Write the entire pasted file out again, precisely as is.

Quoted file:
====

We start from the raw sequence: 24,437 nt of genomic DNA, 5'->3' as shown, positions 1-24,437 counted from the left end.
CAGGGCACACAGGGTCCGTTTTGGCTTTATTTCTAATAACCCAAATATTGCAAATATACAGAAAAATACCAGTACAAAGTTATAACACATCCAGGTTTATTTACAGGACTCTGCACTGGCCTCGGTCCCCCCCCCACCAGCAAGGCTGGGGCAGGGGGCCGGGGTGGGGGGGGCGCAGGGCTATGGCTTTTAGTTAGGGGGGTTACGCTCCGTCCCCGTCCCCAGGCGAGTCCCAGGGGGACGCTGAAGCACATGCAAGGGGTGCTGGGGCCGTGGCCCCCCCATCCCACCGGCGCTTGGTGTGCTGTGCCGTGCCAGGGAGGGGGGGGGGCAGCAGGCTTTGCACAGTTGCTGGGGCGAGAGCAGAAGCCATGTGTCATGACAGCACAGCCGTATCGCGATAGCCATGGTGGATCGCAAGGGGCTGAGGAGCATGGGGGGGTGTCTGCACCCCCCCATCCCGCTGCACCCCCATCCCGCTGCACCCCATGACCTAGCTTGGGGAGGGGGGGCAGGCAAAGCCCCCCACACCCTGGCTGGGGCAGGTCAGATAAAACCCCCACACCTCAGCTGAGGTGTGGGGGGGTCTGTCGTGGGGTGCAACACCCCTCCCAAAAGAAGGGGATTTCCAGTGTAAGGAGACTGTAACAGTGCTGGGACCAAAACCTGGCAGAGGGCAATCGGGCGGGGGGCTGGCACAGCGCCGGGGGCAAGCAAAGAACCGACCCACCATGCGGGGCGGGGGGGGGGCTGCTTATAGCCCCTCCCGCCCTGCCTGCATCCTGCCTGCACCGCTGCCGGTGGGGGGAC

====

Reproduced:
We start from the raw sequence: 24,437 nt of genomic DNA, 5'->3' as shown, positions 1-24,437 counted from the left end.
CAGGGCACACAGGGTCCGTTTTGGCTTTATTTCTAATAACCCAAATATTGCAAATATACAGAAAAATACCAGTACAAAGTTATAACACATCCAGGTTTATTTACAGGACTCTGCACTGGCCTCGGTCCCCCCCCCACCAGCAAGGCTGGGGCAGGGGGCCGGGGTGGGGGGGGCGCAGGGCTATGGCTTTTAGTTAGGGGGGTTACGCTCCGTCCCCGTCCCCAGGCGAGTCCCAGGGGGACGCTGAAGCACATGCAAGGGGTGCTGGGGCCGTGGCCCCCCCATCCCACCGGCGCTTGGTGTGCTGTGCCGTGCCAGGGAGGGGGGGGGGCAGCAGGCTTTGCACAGTTGCTGGGGCGAGAGCAGAAGCCATGTGTCATGACAGCACAGCCGTATCGCGATAGCCATGGTGGATCGCAAGGGGCTGAGGAGCATGGGGGGGTGTCTGCACCCCCCCATCCCGCTGCACCCCCATCCCGCTGCACCCCATGACCTAGCTTGGGGAGGGGGGGCAGGCAAAGCCCCCCACACCCTGGCTGGGGCAGGTCAGATAAAACCCCCACACCTCAGCTGAGGTGTGGGGGGGTCTGTCGTGGGGTGCAACACCCCTCCCAAAAGAAGGGGATTTCCAGTGTAAGGAGACTGTAACAGTGCTGGGACCAAAACCTGGCAGAGGGCAATCGGGCGGGGGGCTGGCACAGCGCCGGGGGCAAGCAAAGAACCGACCCACCATGCGGGGCGGGGGGGGGGCTGCTTATAGCCCCTCCCGCCCTGCCTGCATCCTGCCTGCACCGCTGCCGGTGGGGGGAC